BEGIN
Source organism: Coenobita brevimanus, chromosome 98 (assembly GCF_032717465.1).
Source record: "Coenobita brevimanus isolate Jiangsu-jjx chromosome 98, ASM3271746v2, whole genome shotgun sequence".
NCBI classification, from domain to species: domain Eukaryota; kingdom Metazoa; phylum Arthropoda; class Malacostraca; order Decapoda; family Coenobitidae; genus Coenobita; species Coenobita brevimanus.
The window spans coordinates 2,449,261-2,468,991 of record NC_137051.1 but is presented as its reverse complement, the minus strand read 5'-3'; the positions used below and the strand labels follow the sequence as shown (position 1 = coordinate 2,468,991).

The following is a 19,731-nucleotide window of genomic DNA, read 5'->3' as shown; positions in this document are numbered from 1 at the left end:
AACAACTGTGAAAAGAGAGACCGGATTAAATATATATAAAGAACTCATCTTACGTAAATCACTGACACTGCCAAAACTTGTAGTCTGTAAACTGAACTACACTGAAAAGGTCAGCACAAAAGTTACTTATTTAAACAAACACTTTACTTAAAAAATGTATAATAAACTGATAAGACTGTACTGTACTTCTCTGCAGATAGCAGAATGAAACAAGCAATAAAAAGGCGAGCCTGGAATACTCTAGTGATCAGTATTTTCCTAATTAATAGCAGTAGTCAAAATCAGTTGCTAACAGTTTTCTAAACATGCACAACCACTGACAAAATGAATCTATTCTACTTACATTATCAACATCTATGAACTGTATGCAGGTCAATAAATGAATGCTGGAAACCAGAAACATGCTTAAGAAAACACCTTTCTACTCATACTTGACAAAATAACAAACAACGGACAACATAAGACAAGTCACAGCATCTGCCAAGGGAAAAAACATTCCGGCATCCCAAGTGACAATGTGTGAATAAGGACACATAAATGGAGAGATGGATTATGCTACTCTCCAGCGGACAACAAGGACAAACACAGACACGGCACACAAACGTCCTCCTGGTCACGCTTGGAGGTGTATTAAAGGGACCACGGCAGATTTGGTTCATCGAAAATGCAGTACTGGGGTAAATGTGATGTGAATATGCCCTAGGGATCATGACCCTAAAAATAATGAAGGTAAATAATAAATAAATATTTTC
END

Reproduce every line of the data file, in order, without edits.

Source organism: Coenobita brevimanus, chromosome 98 (assembly GCF_032717465.1).
Source record: "Coenobita brevimanus isolate Jiangsu-jjx chromosome 98, ASM3271746v2, whole genome shotgun sequence".
NCBI classification, from domain to species: domain Eukaryota; kingdom Metazoa; phylum Arthropoda; class Malacostraca; order Decapoda; family Coenobitidae; genus Coenobita; species Coenobita brevimanus.
The window spans coordinates 2,449,261-2,468,991 of record NC_137051.1 but is presented as its reverse complement, the minus strand read 5'-3'; the positions used below and the strand labels follow the sequence as shown (position 1 = coordinate 2,468,991).

The following is a 19,731-nucleotide window of genomic DNA, read 5'->3' as shown; positions in this document are numbered from 1 at the left end:
AACAACTGTGAAAAGAGAGACCGGATTAAATATATATAAAGAACTCATCTTACGTAAATCACTGACACTGCCAAAACTTGTAGTCTGTAAACTGAACTACACTGAAAAGGTCAGCACAAAAGTTACTTATTTAAACAAACACTTTACTTAAAAAATGTATAATAAACTGATAAGACTGTACTGTACTTCTCTGCAGATAGCAGAATGAAACAAGCAATAAAAAGGCGAGCCTGGAATACTCTAGTGATCAGTATTTTCCTAATTAATAGCAGTAGTCAAAATCAGTTGCTAACAGTTTTCTAAACATGCACAACCACTGACAAAATGAATCTATTCTACTTACATTATCAACATCTATGAACTGTATGCAGGTCAATAAATGAATGCTGGAAACCAGAAACATGCTTAAGAAAACACCTTTCTACTCATACTTGACAAAATAACAAACAACGGACAACATAAGACAAGTCACAGCATCTGCCAAGGGAAAAAACATTCCGGCATCCCAAGTGACAATGTGTGAATAAGGACACATAAATGGAGAGATGGATTATGCTACTCTCCAGCGGACAACAAGGACAAACACAGACACGGCACACAAACGTCCTCCTGGTCACGCTTGGAGGTGTATTAAAGGGACCACGGCAGATTTGGTTCATCGAAAATGCAGTACTGGGGTAAATGTGATGTGAATATGCCCTAGGGATCATGACCCTAAAAATAATGAAGGTAAATAATAAATAAATATTTTC